The Signs Of Abuse And What You Should Do

Knowing these things may help a child.

Tom Andriola June 29, 2017
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The hard truth about adoption is that it makes us as adoptees more vulnerable to abuse. At the outset, those of us who are adoptees have had an adverse childhood experience (ACE) right off the bat with the “loss of a parent” question, and if you have one ACE, there is an 87 percent chance that you will end up having two or more.

So what’s the big deal, you might ask? The big deal is that the toxic stress caused by ACEs damages the function and structure of kids’ developing brains, and negatively impacts short-term and long-term health. The good news is that the brain and body are resilient, and with the right tools, we can help our kids get back on a path to healing.

Physical, sexual, and verbal abuse, physical and emotional neglect, and witnessing abuse are all ACEs, and it’s important to looks for signs of them not only to stop them from happening, but to quickly get kids on a path to healing if they do occur. While signs of physical abuse may be seen on the body (bruises, casts, burns, etc.), signs of sexual abuse are rarely transparent.

Behavioral issues, or changes in behavior, are really the most common signs that something is amiss and you may want to pay a little more attention. Are you seeing outbursts of anger in your child? Maybe eating habits have changed, they are harming themselves (cutting, burning), being secretive, not wanting to be around a certain person, or even acting out inappropriately in a sexual way.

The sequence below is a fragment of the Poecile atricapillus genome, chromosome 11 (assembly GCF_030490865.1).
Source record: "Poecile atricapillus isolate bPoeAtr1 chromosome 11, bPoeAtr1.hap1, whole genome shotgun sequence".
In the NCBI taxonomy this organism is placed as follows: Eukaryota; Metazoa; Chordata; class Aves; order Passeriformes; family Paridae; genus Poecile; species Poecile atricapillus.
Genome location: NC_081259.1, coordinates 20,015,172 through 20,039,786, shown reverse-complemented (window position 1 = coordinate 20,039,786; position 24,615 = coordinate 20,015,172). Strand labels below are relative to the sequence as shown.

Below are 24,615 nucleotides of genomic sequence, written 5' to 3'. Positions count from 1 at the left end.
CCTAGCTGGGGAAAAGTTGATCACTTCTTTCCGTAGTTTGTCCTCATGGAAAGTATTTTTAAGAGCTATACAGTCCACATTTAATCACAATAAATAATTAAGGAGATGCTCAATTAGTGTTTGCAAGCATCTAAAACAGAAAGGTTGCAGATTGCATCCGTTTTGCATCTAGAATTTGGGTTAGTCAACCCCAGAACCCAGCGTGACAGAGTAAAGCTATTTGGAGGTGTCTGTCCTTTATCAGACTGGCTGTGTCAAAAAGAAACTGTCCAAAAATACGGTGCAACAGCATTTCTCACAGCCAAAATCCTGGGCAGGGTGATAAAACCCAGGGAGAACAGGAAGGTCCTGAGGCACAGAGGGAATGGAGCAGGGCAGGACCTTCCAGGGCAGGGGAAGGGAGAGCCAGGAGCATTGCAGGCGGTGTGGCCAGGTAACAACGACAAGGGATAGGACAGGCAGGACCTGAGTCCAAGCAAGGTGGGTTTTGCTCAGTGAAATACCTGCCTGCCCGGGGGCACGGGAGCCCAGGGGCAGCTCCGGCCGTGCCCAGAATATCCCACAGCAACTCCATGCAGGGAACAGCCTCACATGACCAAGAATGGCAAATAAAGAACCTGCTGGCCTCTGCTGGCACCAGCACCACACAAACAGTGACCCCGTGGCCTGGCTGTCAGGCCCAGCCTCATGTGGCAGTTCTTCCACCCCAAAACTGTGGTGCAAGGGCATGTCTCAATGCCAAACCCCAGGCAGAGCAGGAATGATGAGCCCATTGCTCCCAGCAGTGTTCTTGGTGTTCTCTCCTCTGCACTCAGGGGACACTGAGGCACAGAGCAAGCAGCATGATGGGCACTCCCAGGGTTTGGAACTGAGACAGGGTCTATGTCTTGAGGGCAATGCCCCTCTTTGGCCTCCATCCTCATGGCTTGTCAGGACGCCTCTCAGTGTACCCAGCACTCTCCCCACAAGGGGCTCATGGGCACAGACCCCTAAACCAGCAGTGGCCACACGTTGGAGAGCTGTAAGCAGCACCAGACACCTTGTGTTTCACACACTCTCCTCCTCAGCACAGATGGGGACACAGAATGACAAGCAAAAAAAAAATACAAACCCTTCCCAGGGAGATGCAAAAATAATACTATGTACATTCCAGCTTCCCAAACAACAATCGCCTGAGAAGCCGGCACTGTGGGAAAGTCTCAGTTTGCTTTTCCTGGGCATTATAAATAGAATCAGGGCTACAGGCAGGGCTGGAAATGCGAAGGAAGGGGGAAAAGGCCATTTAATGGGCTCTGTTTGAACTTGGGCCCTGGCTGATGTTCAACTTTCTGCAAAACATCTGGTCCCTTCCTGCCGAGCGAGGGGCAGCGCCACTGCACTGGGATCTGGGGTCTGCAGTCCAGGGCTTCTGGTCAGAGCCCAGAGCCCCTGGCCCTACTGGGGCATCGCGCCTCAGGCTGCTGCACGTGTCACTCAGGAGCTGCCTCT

Responding is delicate, and should be handled very carefully. Many kids, when asked, will deny anything is going on because of the guilt and shame that it carries. It’s best to leave it to the professionals. Try the National Sexual Assault Hotline, your local child advocacy center, or your state’s child protective services organization to develop a game plan on how to respond effectively. And although it might be tempting, don’t just pepper your child with questions–it will only serve to shut them down.

Once you develop your plan to determine whether abuse has, in fact, occurred, make sure you are simply there to listen and to be empathetic with your child. Believe your child and comfort them. They will need to know that you are there for them no matter what, that you are not someone who will betray their trust like their abuser did. Keep in mind that 90 percent of those who sexually abuse a child are someone that the child knows, loves, or trusts. It’s not the stranger hiding in the bushes.

The next step in the process is creating a path to healing for your child. It is going to take therapy, and it is going to take time and effort. Damage has been done, but it is not irreversible. And the sooner in the process it is dealt with, the better. Take it from me. I am a survivor of child sexual abuse, and it took me eighteen years before I felt secure enough to disclose it and seek help. My healing process has been many years in the making, and I essentially lost a lot of good years. Perhaps if my loved ones understood the signs and dynamics of abuse, they would have seen my changes in behavior, my shutting down, and other signs that could have gotten me to a place where I could begin to heal as a child. Unfortunately, that was not the case for me, and I hope that sharing my knowledge and experience can help others avoid a similar fate in their own situations.

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Tom Andriola

Tom Andriola advocates for adoptee rights and shares his personal experiences about being adopted and his successful, independent search for both biological parents. To see more of his writing, visit Tom's Facebook page.


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